Friday, July 29, 2011
USI senior lands Los Angeles Film Festival internship
Contact for more information:
Director, News & Information Services
Poulisse gained his coveted internship after applying online. In June he moved to California and served as a ticket intern for the Los Angeles Film Festival. It wasn't entertainment reporting, but the festival offered the opportunity to be in the city known as the Entertainment Capital of the World.
The festival, in its 17th year, showcases the best in new American and international cinema and provides the movie-loving public with access to some of the most critically acclaimed filmmakers, film industry professionals, and emerging talent from around the world.
An admitted celebrity hound, Poulisse treasures photos he took of Jack Black, who plays the role of Bernie Tiede in the festival's opening night film Bernie. Later Poulisse learned it was unprofessional for interns to take photos of the personalities, but he and other interns were introduced to that rule after he'd had photos on file in his phone. He also saw Shirley McClaine, who plays a rich widow in the film and Matthew McConaughey, the district attorney in the film.
Festival crowd control and assistance with rush lines became daily routines for Poulisse. A ticket rush line opens 30 minutes before a performance for tickets to remaining seats in the theatre.
Students from UCLA, Occidental College, and other local post-secondary schools held most of the internships. Poulisse was the only intern from Indiana, and he was welcomed by the program's staff and other interns.
"I feel like I got my foot in the door, and I learned how a successful film festival is run," said Poulisse. "That will help when I host the Mayday Film Festival, a USI Filmmaker's Club event."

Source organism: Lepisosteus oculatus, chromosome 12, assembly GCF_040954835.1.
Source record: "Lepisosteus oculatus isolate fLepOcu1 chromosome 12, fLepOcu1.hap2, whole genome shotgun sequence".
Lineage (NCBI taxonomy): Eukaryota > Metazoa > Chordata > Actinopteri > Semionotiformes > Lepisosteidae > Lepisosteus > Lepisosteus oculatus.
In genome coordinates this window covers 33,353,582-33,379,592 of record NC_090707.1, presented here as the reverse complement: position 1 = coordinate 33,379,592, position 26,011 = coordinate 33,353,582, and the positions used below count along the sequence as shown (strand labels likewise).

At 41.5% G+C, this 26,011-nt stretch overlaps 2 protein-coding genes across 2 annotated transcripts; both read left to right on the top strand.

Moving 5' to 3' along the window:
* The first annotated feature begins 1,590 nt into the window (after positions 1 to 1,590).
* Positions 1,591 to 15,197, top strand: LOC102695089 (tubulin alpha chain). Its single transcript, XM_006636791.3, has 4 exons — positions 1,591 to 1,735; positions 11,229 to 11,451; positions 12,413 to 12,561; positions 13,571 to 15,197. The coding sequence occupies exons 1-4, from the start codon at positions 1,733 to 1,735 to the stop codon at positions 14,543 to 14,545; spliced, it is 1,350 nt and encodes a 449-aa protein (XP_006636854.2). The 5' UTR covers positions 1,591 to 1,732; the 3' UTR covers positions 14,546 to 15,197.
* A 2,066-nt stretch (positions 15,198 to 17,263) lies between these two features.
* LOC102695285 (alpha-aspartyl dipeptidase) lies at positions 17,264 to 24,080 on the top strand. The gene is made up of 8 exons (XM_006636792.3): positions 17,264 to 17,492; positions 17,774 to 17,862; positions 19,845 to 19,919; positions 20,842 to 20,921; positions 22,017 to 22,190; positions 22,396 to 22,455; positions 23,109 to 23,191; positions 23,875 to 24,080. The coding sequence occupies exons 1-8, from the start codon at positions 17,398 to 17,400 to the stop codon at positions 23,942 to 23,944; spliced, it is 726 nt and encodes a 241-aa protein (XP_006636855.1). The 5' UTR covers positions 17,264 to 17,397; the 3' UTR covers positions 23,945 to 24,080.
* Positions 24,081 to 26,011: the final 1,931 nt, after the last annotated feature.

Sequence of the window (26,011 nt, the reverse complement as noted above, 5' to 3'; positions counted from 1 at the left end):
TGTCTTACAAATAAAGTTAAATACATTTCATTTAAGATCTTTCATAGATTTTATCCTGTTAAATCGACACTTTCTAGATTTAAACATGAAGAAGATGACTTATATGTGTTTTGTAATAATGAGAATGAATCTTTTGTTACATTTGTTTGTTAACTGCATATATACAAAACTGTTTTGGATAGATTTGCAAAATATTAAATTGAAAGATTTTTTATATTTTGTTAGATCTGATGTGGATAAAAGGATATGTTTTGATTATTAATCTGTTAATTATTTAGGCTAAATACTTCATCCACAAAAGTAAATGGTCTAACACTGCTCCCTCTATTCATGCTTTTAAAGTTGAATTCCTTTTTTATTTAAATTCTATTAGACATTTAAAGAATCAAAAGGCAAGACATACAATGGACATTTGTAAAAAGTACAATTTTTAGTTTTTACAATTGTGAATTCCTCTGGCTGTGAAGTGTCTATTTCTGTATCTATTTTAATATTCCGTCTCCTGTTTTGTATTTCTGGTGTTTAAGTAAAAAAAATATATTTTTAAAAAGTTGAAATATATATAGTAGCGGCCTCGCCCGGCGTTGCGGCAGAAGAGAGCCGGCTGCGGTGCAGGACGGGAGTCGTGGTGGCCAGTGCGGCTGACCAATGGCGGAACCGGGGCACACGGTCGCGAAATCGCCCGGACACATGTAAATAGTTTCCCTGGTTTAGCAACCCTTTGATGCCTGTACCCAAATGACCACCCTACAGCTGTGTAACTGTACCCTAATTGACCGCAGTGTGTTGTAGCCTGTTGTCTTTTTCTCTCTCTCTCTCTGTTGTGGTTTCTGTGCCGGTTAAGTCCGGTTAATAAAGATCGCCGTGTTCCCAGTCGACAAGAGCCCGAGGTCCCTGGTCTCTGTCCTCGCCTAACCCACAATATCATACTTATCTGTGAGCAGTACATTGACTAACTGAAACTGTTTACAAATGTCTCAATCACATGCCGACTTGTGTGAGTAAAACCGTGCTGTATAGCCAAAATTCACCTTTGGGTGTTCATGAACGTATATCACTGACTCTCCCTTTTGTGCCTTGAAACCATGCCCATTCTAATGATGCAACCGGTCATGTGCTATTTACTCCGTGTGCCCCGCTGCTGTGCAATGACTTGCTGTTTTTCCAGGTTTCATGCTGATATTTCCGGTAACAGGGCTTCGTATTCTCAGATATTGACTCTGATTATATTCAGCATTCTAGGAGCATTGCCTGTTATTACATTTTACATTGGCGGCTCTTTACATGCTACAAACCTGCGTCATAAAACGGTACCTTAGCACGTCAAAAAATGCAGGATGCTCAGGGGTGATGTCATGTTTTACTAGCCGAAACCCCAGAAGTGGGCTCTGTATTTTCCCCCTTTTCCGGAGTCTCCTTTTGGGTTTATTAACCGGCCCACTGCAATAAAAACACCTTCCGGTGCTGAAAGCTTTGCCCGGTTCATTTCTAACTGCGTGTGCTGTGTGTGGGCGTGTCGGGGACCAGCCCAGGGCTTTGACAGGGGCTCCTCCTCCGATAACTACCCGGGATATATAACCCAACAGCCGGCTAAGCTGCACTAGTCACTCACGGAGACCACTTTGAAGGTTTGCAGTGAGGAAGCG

Interns could attend some of the films. Poulisse saw Green Lantern, an adaptation from the comic strip of the same name, and his favorite film, A Better Life. Following the showing, Michelle, another intern, introduced him to one of the actors in A Better Life who had been in an acting class with her. "The young actor was soft spoken and so unlike the character he played," Poulisse said. As chair of the film committee for USI's Activities Programming Board, Poulisse hopes is to bring A Better Life to a USI screen.
He lived in Highland Park between Pasadena and Chinatown in a house with 11 other people. Throughout his days he had little time to himself. He was with crowds during the day and returned to a packed home. "Even if I only got two hours of sleep a night, I'd wake up ready to return to work," he said. "The high energy of the people I worked with and the environment of the film industry made every day an adventure."
"The networking was the best part of the internship," he offered.
Trailing an entertainment reporter
A serendipitous moment is how Poulisse explains his chance to go along for an interview of Colin Hanks, the 32-year-old son of American actor and director Tom Hanks. Because of Poulisse's desire to job shadow an entertainment writer, he contacted the web writers of thesevensees.com on Facebook. He was able to join writer Gerrad Hall for the Hanks interview. Hall, who graduated from Ball State University, included Poulisse as they planned interview questions. Only a spectator during the interview, Poulisse remembers the conversation as the highlight of his weeks in California. "Because of my RTV classes at USI, I understood terms they used for equipment and lighting.
"The Seven Sees writers Hall and Jonathan Ratliff work from a home office. I was invited to their apartment to watch a Skype interview they did on movies out that week including The Zookeeper and Horrible Bosses."
Now back in Evansville, Poulisse is planning to follow LA writers' advice to start a blog. He's thinking about how he can use Skype to interview entertainment people.
Introduced to journalism in high school, Poulisse will remember USI as the place that honed his journalism talents. He will graduate in December 2011. He is grateful for the grant money he received from the College of Liberal Arts to help finance his California trip, and he'll remember the film festival as the event that continued his quest for a job as an entertainment reporter.